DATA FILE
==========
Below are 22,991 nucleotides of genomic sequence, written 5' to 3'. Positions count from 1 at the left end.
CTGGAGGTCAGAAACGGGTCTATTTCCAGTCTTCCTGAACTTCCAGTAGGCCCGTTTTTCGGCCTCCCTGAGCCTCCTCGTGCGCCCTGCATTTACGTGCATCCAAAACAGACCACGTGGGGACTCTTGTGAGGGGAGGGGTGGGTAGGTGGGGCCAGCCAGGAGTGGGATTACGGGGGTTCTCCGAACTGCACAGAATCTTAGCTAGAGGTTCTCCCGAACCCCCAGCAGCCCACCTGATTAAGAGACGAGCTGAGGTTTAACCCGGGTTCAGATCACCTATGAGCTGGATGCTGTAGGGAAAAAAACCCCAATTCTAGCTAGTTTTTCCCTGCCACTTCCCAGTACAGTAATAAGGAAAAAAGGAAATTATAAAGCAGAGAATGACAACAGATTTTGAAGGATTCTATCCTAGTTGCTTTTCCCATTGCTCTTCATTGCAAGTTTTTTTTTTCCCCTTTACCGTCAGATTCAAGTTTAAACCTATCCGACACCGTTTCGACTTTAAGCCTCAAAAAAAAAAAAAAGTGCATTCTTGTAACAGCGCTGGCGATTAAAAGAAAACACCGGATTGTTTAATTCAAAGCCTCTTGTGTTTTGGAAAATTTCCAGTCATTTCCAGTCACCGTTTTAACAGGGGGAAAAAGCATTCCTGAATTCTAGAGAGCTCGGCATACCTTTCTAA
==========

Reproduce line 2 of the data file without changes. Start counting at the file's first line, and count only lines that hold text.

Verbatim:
CTGGAGGTCAGAAACGGGTCTATTTCCAGTCTTCCTGAACTTCCAGTAGGCCCGTTTTTCGGCCTCCCTGAGCCTCCTCGTGCGCCCTGCATTTACGTGCATCCAAAACAGACCACGTGGGGACTCTTGTGAGGGGAGGGGTGGGTAGGTGGGGCCAGCCAGGAGTGGGATTACGGGGGTTCTCCGAACTGCACAGAATCTTAGCTAGAGGTTCTCCCGAACCCCCAGCAGCCCACCTGATTAAGAGACGAGCTGAGGTTTAACCCGGGTTCAGATCACCTATGAGCTGGATGCTGTAGGGAAAAAAACCCCAATTCTAGCTAGTTTTTCCCTGCCACTTCCCAGTACAGTAATAAGGAAAAAAGGAAATTATAAAGCAGAGAATGACAACAGATTTTGAAGGATTCTATCCTAGTTGCTTTTCCCATTGCTCTTCATTGCAAGTTTTTTTTTTCCCCTTTACCGTCAGATTCAAGTTTAAACCTATCCGACACCGTTTCGACTTTAAGCCTCAAAAAAAAAAAAAAGTGCATTCTTGTAACAGCGCTGGCGATTAAAAGAAAACACCGGATTGTTTAATTCAAAGCCTCTTGTGTTTTGGAAAATTTCCAGTCATTTCCAGTCACCGTTTTAACAGGGGGAAAAAGCATTCCTGAATTCTAGAGAGCTCGGCATACCTTTCTAA